[Footnote 2: Sir Robert Peel's.--ED.]

July 25. 1831.


It is now twenty years since I read Chillingworth's book[1]; but certainly
it seemed to me that his main position, that the mere text of the Bible is
the sole and exclusive ground of Christian faith and practice, is quite
untenable against the Romanists. It entirely destroys the conditions of a
church, of an authority residing in a religious community, and all that
holy sense of brotherhood which is so sublime and consolatory to a
meditative Christian. Had I been a Papist, I should not have wished for a
more vanquishable opponent in controversy. I certainly believe
Chillingworth to have been in some sense a Socinian. Lord Falkland, his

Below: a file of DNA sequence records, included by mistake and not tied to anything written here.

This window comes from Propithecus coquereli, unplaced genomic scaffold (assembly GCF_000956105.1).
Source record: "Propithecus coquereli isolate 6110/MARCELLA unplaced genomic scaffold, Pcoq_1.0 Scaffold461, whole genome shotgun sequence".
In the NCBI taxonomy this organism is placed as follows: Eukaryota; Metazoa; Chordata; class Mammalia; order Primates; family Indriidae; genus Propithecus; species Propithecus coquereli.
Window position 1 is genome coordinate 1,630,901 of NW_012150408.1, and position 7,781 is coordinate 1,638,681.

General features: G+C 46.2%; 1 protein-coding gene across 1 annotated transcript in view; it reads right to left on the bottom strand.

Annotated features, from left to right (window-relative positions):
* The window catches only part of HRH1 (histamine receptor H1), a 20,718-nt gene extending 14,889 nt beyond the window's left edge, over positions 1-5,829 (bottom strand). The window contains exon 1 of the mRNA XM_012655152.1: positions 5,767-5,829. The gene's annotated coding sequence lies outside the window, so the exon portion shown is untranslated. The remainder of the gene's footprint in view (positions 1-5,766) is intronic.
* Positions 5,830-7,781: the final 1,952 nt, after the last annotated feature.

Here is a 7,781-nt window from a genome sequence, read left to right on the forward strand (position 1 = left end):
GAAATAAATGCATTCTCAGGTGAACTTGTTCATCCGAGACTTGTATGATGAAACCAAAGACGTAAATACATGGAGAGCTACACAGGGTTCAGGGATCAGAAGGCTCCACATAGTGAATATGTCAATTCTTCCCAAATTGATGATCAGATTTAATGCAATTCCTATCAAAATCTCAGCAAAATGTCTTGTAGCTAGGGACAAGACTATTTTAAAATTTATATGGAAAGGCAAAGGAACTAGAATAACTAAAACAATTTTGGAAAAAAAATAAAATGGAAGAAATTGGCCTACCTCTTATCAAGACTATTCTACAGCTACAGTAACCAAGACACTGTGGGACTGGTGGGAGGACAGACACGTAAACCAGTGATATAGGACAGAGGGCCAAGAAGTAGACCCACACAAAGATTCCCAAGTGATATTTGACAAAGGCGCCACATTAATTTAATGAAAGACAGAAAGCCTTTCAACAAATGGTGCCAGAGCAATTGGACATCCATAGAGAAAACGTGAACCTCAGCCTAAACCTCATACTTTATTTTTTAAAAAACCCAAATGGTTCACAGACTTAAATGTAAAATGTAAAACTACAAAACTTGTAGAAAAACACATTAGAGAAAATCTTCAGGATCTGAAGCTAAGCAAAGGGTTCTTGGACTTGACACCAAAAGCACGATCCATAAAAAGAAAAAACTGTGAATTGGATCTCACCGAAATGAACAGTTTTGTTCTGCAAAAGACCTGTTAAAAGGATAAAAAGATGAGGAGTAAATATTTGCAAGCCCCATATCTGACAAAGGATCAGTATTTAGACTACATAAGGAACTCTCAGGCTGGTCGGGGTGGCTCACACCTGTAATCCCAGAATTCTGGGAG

friend, said so in substance. I do not deny his skill in dialectics; he was
more than a match for Knott[2] to be sure.

I must be bold enough to say, that I do not think that even Hooker puts the
idea of a church on the true foundation.

[Footnote 1:
"The Religion of Protestants a safe Way to Salvation; or, an Answer to a
Booke entitled 'Mercy and Truth; or, Charity maintained by Catholicks,'
which pretends to prove the contrary."]

[Footnote 2:
Socinianism, or some inclination that way, is an old and clinging charge
against Chillingworth. On the one hand, it is well known that he subscribed
the articles of the church of England, in the usual form, on the 20th of
July, 1638; and on the other, it is equally certain that within two years
immediately previous, he wrote the letter to some unnamed correspondent,
beginning "Dear Harry," and printed in all the Lives of Chillingworth, in